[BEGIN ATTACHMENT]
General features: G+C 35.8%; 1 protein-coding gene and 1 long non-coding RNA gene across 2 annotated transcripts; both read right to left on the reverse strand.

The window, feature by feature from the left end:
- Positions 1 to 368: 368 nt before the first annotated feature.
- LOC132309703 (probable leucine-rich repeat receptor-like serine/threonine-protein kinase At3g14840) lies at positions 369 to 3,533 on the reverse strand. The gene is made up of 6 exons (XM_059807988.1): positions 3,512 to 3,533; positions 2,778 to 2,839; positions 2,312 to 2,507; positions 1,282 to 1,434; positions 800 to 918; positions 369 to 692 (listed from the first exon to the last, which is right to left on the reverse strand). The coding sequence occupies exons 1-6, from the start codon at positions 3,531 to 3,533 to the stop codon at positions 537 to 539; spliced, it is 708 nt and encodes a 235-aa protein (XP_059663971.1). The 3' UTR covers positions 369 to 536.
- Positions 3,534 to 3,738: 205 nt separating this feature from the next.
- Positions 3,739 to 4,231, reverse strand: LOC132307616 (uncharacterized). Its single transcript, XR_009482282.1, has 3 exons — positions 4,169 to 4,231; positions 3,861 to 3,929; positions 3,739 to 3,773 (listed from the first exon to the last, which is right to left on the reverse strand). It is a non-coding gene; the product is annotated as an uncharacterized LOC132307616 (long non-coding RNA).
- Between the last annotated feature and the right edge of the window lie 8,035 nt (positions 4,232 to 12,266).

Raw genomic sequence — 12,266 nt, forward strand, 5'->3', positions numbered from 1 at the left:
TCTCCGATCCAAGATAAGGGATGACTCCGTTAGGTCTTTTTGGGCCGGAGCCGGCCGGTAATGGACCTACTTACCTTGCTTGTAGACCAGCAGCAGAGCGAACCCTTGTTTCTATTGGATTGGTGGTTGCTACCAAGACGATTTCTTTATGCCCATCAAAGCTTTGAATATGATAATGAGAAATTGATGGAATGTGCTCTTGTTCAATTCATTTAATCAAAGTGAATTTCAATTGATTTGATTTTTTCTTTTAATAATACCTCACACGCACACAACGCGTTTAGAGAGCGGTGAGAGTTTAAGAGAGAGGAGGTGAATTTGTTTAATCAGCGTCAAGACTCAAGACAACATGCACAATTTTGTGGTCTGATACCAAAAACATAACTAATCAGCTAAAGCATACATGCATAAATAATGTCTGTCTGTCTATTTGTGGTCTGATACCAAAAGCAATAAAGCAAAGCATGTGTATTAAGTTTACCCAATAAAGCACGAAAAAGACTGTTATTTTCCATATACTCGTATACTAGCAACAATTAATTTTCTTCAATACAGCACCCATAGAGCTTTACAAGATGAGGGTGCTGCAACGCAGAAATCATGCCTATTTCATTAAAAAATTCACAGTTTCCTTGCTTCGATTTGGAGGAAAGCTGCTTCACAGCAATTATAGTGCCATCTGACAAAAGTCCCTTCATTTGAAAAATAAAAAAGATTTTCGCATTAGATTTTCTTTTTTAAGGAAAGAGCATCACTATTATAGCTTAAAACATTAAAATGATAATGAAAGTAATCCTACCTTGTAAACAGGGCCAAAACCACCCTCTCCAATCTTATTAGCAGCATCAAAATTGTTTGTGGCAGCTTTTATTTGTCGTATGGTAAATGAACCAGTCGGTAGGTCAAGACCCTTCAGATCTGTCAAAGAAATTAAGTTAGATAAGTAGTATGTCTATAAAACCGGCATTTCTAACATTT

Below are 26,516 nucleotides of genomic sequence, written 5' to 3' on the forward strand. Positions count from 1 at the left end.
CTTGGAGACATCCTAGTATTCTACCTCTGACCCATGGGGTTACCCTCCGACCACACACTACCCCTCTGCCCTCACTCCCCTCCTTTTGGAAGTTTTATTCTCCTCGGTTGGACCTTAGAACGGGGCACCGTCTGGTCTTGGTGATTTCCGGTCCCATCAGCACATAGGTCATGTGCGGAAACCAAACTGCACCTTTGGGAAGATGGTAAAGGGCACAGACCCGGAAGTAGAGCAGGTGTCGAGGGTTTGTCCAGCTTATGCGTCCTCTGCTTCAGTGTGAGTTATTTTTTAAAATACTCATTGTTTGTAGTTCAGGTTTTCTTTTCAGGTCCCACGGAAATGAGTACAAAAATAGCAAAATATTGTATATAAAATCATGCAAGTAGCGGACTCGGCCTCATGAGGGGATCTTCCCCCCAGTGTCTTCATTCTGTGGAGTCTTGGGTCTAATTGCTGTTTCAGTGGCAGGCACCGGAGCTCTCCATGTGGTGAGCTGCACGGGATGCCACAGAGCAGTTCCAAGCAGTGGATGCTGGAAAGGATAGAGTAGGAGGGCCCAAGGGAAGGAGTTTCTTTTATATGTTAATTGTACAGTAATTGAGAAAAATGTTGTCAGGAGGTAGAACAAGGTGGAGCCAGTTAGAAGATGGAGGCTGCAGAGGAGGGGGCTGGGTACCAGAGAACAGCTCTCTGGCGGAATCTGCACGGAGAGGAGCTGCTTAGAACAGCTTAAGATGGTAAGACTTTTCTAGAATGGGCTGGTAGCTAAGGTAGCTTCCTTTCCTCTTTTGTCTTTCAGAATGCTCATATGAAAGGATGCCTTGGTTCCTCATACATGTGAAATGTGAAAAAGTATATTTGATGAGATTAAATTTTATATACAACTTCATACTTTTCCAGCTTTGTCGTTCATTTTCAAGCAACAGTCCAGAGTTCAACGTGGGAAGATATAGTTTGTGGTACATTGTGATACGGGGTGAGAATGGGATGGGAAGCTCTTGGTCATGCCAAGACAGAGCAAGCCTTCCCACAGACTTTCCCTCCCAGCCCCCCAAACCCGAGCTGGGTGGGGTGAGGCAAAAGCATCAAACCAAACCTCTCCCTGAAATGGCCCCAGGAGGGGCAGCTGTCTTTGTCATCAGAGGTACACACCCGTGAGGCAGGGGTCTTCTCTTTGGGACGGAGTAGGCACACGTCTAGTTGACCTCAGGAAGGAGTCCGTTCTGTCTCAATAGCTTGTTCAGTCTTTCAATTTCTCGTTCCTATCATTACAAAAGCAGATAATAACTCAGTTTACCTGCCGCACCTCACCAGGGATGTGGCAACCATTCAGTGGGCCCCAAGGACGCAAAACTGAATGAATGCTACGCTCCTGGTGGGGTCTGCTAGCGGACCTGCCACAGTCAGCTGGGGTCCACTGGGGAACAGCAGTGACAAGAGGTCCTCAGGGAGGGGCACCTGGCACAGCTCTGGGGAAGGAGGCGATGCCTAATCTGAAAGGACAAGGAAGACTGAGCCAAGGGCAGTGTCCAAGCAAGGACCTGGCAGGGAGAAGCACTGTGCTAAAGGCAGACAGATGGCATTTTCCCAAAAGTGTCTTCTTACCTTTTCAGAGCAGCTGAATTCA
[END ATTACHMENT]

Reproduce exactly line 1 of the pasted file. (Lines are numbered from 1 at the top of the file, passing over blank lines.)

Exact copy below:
General features: G+C 35.8%; 1 protein-coding gene and 1 long non-coding RNA gene across 2 annotated transcripts; both read right to left on the reverse strand.